Having been bitten once by the government's failure to keep its promises, Engro Corporation seems unwilling to let itself be sucked in once again.
The company’s subsidiary Engro Powergen is considering pulling out of its joint venture with the Sindh government for a $3 billion coal mining and power generation project after the government has failed to clear the energy sector’s circular debt and also failed to honour the sovereign guarantee to provide 100 million cubic feet of gas per day to Engro’s $1.1 billion fertiliser plant in Daharki.
Engro has gone about as far as it can on its own in this partnership. It has conducted a bankable feasibility study for a 6.5-ton per day coal mining and 1,200-megawatt power generation project. Were the project to go ahead on time, it would cost about $3 billion and be completed by 2016.
“It is now close to getting into the project execution stage and being able to attract financing and investors,” sources told The Express Tribune.
However, the sources added that Engro’s management is hesitant to pull the trigger on the project for a variety of reasons. The primary reason appears to be the government’s failure to provide the promised gas to Engro’s plant at Daharki, for which the company raised $1.1 billion mostly in debt. While the company is not facing immediate financial difficulty, its ability to continue expansion depends on the success of its previous projects.
“The government also appears non-serious. They have not developed the infrastructure that they promised they would. There is a lack of incentives, and there is low coordination between the provincial and federal governments. And they have not even resolved the issue of tariffs and coal pricing,” said one source familiar with the matter.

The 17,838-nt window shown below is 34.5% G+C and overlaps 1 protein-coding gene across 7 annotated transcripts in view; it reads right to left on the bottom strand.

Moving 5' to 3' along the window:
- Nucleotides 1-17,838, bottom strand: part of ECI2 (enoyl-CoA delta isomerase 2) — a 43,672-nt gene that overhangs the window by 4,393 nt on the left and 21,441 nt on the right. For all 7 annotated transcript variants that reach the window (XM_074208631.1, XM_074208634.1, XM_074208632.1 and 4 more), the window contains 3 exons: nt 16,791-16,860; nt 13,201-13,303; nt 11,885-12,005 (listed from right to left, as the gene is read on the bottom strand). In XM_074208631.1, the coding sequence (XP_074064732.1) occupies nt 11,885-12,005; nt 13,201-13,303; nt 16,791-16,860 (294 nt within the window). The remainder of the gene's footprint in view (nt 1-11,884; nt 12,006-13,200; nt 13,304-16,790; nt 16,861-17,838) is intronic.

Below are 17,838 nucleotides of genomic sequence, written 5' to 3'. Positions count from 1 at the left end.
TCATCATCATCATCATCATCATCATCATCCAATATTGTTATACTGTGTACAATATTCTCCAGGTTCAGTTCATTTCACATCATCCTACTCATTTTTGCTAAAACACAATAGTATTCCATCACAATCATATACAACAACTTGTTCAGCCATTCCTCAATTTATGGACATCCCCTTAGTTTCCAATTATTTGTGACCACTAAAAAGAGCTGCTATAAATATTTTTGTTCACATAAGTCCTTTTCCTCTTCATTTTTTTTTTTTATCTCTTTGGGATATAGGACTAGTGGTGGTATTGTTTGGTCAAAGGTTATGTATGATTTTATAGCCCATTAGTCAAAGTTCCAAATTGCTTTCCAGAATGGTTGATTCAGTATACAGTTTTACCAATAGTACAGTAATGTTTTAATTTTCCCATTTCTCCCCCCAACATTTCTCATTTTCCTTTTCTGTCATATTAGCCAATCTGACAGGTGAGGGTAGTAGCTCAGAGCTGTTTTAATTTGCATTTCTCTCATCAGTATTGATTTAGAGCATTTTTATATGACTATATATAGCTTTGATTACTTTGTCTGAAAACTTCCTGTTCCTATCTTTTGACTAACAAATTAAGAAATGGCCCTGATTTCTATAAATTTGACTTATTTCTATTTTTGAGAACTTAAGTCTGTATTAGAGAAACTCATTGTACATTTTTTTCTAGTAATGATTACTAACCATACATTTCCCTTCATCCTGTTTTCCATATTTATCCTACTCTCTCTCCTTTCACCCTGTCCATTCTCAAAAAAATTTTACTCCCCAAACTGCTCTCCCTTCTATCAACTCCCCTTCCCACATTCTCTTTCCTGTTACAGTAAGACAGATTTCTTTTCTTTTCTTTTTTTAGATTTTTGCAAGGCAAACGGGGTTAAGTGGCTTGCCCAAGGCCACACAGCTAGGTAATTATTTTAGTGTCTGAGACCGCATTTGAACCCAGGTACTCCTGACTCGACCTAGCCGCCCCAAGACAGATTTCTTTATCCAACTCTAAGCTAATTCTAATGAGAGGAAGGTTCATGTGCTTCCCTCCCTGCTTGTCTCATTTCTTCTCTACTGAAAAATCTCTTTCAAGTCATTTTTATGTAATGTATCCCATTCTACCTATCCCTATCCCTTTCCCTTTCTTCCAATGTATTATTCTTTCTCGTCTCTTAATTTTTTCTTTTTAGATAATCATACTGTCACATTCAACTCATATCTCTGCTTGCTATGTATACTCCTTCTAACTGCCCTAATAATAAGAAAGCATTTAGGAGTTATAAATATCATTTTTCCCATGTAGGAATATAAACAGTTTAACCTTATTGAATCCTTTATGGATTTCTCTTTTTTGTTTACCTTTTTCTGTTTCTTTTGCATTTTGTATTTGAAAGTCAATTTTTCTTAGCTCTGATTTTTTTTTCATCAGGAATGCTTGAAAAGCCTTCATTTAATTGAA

In addition, the company appears reluctant to trust the government’s ability to pay the promised tariffs, even once they are agree upon, given the fact that many other independent power producers have been forced to invoke their sovereign guarantees several times in order to get paid.
“No investor wants to their outstanding receivables and payment stuck. However, the government is not keen on solving circular debt,” sources close to the company said.
Engro Corporation officials were unavailable to comment on the record.
Some sources also alleged – without naming any names – something more sinister afoot. “Some interest groups are also causing hindrance in the work on the Thar Coal project and these groups are working to disrupt relations between the government and those parties interested in Thar’s coal,” sources said.
The Thar desert in Sindh is estimated to have as much as 175 billion tons of lignite, a variety of coal that is often used in power generation. Thar’s reserves can generate up to 100,000 megawatts of electricity for several decades and are likely to be an important factor in helping reduce the country’s energy import bill.
The Pakistan Business Council estimates that the country will spend $120 billion by 2020 in oil imports to meet its needs, much of which stem from the power sector. The country can currently generate about 14,000 megawatts of electricity but will need to produce about 26,000 megawatts by 2020.
While there are some hydroelectric and oil-fired thermal power plants coming online over the next few years, the bulk of the 12,000 megawatt gap in electricity production will have to come from Thar’s coal fields. Experts estimate that the country needs to generate up to 7,000 megawatts of electricity from Thar. Yet the government’s inability to live up to its contractual obligations appears to be a severe impediment in raising any investment in Pakistan’s power sector.
Published in The Express Tribune, April 3rd, 2012.
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